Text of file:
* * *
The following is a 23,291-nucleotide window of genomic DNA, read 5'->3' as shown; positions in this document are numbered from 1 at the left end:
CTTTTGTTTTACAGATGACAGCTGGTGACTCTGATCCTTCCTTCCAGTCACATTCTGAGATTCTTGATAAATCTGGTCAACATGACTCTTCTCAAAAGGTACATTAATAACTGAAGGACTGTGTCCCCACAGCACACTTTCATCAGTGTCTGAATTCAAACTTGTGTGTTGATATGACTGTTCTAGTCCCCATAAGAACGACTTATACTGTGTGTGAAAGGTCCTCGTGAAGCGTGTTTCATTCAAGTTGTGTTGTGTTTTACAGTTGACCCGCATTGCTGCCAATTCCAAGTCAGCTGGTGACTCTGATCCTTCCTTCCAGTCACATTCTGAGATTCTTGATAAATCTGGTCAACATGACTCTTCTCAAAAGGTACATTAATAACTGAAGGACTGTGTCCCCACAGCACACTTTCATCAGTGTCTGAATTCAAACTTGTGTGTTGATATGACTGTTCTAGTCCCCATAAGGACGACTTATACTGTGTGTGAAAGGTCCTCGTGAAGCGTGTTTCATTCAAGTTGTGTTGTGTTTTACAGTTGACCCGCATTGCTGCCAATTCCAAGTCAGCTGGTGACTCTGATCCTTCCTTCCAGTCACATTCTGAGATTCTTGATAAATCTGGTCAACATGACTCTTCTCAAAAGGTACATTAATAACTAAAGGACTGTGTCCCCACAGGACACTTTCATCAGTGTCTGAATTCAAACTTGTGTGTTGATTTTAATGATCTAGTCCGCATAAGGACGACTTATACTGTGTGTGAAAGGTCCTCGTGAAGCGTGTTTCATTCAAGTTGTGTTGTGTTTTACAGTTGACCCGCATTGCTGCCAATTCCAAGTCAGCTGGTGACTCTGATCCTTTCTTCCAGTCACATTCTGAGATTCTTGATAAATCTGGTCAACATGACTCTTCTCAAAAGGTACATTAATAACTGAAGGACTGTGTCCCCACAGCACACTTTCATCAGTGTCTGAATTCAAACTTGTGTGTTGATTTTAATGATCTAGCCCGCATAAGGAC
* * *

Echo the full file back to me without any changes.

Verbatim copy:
The following is a 23,291-nucleotide window of genomic DNA, read 5'->3' as shown; positions in this document are numbered from 1 at the left end:
CTTTTGTTTTACAGATGACAGCTGGTGACTCTGATCCTTCCTTCCAGTCACATTCTGAGATTCTTGATAAATCTGGTCAACATGACTCTTCTCAAAAGGTACATTAATAACTGAAGGACTGTGTCCCCACAGCACACTTTCATCAGTGTCTGAATTCAAACTTGTGTGTTGATATGACTGTTCTAGTCCCCATAAGAACGACTTATACTGTGTGTGAAAGGTCCTCGTGAAGCGTGTTTCATTCAAGTTGTGTTGTGTTTTACAGTTGACCCGCATTGCTGCCAATTCCAAGTCAGCTGGTGACTCTGATCCTTCCTTCCAGTCACATTCTGAGATTCTTGATAAATCTGGTCAACATGACTCTTCTCAAAAGGTACATTAATAACTGAAGGACTGTGTCCCCACAGCACACTTTCATCAGTGTCTGAATTCAAACTTGTGTGTTGATATGACTGTTCTAGTCCCCATAAGGACGACTTATACTGTGTGTGAAAGGTCCTCGTGAAGCGTGTTTCATTCAAGTTGTGTTGTGTTTTACAGTTGACCCGCATTGCTGCCAATTCCAAGTCAGCTGGTGACTCTGATCCTTCCTTCCAGTCACATTCTGAGATTCTTGATAAATCTGGTCAACATGACTCTTCTCAAAAGGTACATTAATAACTAAAGGACTGTGTCCCCACAGGACACTTTCATCAGTGTCTGAATTCAAACTTGTGTGTTGATTTTAATGATCTAGTCCGCATAAGGACGACTTATACTGTGTGTGAAAGGTCCTCGTGAAGCGTGTTTCATTCAAGTTGTGTTGTGTTTTACAGTTGACCCGCATTGCTGCCAATTCCAAGTCAGCTGGTGACTCTGATCCTTTCTTCCAGTCACATTCTGAGATTCTTGATAAATCTGGTCAACATGACTCTTCTCAAAAGGTACATTAATAACTGAAGGACTGTGTCCCCACAGCACACTTTCATCAGTGTCTGAATTCAAACTTGTGTGTTGATTTTAATGATCTAGCCCGCATAAGGAC